Again as to the second condition, referring to FIG. 4, after IV-breakpoint 20 is satisfied, the debugger may observe, in a particular iteration of the loop (which will depend on the value of the variable FLAG), that induction variable 22 has a present value that due to induction rate 24 being “J=J+1” or “J=J+2” will have a certain value (i.e., “601” or “602”) upon the next iteration of the loop that would be beyond final value 26 (“600”). Accordingly, the debugger would know that IV-breakpoint 20 will not be satisfied for the remaining iterations of the loop, and thus, will remove IV-breakpoint 20.

It should be noted that some debuggers may allow a programmer to change, during a debugging session, the value of a variable, which may be induction variable 22. Under such circumstances, if IV-breakpoint 20 had been removed, and may be thereafter satisfied due to the new value given to induction variable 22, optional IV-breakpoint reestablishment (block 12) (discussed further below) may be effectuated to accommodate this situation.

After removing IV-breakpoint 20, the debugger creates a state that assists in avoiding unnecessary evaluations of IV-breakpoint 20 that may have occurred within the program loop. From this state, a programmer may debug the program as initially desired, and when ready, allow the program to further execute. When program execution reaches a reset breakpoint 28, an optional reset breakpoint removal (block 10) may be effectuated, as the reset breakpoint 28 would no longer be needed. Also, when program execution reaches a reset breakpoint 28, an optional IV-breakpoint reestablishment (block 12) may be effectuated to allow IV-breakpoint 20 to be subsequently satisfied when the program loop is reentered.

It should be understood, however, that the invention is not necessarily limited to the specific process, order, arrangement and components shown and described above, and may be susceptible to numerous variations within the scope of the invention. For example, although the above-described exemplary aspects of the invention are believed to be particularly well suited for reducing debugger impact with for-loops and while-loops, it is contemplated that the concepts of the present invention can be adapted for various types of programming loop and programming language syntaxes. For example, the concepts of the present application can be utilized with a do-while-loop, a goto-loop, etc., in Assembly, Basic, C, C++, etc.

Further, the debugger of the present invention may encompass other software means insofar as the other software means perform an aspect of the present invention. For example, to the extent a compiler performs an induction rate extraction (block 2), the debugger of the present invention is intended to encompass that portion of the compiler.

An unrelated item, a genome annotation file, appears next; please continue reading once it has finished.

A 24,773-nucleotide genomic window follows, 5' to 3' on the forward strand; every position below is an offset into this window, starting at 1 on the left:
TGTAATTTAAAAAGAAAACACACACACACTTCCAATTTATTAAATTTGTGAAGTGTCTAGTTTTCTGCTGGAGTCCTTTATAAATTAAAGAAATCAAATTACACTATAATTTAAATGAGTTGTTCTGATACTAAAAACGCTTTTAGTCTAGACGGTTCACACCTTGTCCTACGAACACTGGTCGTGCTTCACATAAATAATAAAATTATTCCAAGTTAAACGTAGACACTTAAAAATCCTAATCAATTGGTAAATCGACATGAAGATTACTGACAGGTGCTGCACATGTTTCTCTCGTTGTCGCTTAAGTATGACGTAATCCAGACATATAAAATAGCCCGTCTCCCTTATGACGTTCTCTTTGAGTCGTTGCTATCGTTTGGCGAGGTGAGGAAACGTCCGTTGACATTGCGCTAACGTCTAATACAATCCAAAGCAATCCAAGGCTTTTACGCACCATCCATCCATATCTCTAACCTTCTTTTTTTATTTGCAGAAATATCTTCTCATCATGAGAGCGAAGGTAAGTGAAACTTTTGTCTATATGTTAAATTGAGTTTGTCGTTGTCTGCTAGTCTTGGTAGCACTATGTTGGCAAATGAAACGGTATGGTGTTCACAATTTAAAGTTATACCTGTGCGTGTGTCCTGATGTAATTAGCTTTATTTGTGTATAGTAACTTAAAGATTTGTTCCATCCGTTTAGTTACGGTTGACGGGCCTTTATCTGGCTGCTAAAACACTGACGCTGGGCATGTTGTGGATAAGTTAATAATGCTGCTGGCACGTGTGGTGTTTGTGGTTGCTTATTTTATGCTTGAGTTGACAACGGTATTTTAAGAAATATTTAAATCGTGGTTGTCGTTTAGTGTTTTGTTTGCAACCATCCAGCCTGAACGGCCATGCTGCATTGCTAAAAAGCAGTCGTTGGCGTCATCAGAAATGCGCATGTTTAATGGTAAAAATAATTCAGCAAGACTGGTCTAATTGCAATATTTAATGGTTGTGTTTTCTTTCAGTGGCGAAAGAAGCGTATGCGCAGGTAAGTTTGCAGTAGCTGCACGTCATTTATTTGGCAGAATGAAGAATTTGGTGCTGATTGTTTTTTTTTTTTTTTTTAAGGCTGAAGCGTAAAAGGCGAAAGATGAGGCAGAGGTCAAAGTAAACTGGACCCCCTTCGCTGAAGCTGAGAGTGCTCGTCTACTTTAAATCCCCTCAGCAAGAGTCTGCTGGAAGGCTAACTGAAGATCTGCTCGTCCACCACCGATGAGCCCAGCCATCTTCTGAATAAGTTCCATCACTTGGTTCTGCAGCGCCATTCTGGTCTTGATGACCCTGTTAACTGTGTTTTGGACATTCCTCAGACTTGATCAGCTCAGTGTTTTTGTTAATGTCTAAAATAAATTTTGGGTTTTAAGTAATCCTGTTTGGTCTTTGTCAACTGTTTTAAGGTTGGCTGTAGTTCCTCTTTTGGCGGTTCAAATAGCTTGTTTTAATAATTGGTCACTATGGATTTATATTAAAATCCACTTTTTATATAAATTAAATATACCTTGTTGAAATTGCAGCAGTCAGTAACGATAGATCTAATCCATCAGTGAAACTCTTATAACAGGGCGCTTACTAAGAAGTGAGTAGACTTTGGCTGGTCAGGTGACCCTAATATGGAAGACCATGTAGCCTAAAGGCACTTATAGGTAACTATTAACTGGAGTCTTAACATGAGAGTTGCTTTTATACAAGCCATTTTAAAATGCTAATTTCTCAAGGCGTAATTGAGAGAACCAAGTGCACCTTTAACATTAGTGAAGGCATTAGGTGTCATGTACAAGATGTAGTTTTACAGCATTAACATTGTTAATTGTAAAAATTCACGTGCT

It will be apparent to one skilled in the art that the manner of making and using the claimed invention has been adequately disclosed in the above-written description of the embodiments taken together with the drawings. Further, it will be apparent that the above methods may be readily embodied in a method, a software debugger, and a computer program medium, which may be any form of a computer program medium readable by a computer, such as, for example, a CD-ROM, RAM, a hard drive, a cache, etc.

It will be understood that the above description of the embodiments of the present invention are susceptible to various modifications, changes, and adaptations, and the same are intended to be comprehended within the meaning and range of equivalents of the appended claims.

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Referenced by
Citing PatentFiling datePublication dateApplicantTitle
US7117507 *Jun 3, 2002Oct 3, 2006Sumisho Computer Systems CorporationSoftware atomization
US7266809 *Aug 2, 2002Sep 4, 2007Matsushita Electric Industrial Co. Ltd.Software debugger and software development support system for microcomputer operable to execute conditional execution instruction
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Classifications
U.S. Classification717/131, 717/129, 717/133, 717/124, 717/127, 717/132, 714/E11.207
International ClassificationG06F9/44
Cooperative ClassificationG06F11/362
European ClassificationG06F11/36B
Legal Events
DateCodeEventDescription
Jan 19, 2010FPExpired due to failure to pay maintenance fee
Effective date: 20091129
Nov 29, 2009LAPSLapse for failure to pay maintenance fees
Jun 8, 2009REMIMaintenance fee reminder mailed
Aug 1, 2001ASAssignment
Owner name: INTERNATIONAL BUSINESS MACHINES CORPORATION, NEW Y
Free format text: ASSIGNMENT OF ASSIGNORS INTEREST;ASSIGNORS:BATES, CARY LEE;SCHMIDT, WILLIAM JON;REEL/FRAME:012061/0178;SIGNING DATES FROM 20010726 TO 20010727